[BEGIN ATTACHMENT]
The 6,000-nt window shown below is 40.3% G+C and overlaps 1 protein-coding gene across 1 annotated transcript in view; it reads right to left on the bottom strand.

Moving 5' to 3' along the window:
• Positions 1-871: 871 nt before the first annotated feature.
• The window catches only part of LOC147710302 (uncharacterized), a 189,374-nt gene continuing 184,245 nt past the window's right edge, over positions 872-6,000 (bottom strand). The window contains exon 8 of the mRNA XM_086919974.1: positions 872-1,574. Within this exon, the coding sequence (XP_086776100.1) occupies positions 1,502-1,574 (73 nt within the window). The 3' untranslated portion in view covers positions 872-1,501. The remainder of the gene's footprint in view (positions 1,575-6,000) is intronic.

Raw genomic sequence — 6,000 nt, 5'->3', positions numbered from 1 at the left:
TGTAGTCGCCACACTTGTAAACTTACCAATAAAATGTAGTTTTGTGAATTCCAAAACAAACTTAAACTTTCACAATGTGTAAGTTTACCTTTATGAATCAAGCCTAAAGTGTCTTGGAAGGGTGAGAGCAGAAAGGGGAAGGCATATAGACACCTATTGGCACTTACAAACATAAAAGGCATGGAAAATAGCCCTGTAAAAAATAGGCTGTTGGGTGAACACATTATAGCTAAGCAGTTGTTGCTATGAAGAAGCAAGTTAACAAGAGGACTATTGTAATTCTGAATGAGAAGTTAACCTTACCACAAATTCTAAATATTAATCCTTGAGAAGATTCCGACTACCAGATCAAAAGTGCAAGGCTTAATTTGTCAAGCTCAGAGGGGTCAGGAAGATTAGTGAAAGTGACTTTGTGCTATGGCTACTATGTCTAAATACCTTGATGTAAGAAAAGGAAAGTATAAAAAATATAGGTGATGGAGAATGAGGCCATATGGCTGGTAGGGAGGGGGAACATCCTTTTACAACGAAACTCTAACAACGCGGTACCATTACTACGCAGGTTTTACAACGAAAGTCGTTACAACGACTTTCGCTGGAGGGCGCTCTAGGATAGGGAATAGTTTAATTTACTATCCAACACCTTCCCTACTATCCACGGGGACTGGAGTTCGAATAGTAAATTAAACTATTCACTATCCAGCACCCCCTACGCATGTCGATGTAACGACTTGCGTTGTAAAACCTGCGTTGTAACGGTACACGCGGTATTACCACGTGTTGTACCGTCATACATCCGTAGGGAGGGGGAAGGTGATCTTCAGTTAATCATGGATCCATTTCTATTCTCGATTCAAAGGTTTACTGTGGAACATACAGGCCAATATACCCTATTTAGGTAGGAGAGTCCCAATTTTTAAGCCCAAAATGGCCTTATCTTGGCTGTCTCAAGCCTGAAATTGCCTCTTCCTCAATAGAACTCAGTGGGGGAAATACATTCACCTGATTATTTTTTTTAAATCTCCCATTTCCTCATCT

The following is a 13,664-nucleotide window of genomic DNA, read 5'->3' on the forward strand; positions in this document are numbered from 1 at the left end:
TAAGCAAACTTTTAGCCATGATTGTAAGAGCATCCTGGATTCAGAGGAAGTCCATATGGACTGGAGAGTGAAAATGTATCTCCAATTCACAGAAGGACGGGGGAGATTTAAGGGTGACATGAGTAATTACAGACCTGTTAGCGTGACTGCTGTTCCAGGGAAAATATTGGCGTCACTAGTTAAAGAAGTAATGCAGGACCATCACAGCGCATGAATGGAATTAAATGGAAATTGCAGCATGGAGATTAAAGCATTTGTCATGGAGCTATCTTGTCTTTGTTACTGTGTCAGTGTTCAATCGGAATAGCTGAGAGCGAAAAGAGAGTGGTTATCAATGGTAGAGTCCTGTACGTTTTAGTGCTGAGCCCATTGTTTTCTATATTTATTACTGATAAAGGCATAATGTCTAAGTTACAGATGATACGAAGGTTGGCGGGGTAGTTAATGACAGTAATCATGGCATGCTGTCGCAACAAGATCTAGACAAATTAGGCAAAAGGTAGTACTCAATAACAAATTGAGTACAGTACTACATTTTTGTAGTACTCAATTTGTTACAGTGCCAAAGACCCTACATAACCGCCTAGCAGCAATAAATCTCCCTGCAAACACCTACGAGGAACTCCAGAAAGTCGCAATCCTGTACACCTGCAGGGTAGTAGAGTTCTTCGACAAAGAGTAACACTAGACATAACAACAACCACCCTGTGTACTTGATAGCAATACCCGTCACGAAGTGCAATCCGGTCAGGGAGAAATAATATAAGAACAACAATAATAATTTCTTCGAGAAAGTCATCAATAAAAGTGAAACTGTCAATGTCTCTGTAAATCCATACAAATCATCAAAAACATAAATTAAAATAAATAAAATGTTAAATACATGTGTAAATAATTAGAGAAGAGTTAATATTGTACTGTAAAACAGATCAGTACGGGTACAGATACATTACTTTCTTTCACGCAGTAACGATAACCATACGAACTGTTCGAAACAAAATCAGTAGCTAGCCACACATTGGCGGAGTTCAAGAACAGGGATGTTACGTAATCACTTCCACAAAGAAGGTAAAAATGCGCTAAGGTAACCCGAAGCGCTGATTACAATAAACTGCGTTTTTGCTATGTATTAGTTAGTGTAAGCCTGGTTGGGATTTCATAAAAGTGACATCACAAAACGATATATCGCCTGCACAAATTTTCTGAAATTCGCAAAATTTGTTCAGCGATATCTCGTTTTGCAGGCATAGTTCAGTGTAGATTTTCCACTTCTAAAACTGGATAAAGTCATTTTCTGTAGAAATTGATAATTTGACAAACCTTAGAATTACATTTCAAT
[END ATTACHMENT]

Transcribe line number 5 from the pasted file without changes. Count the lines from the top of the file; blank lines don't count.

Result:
Raw genomic sequence — 6,000 nt, 5'->3', positions numbered from 1 at the left: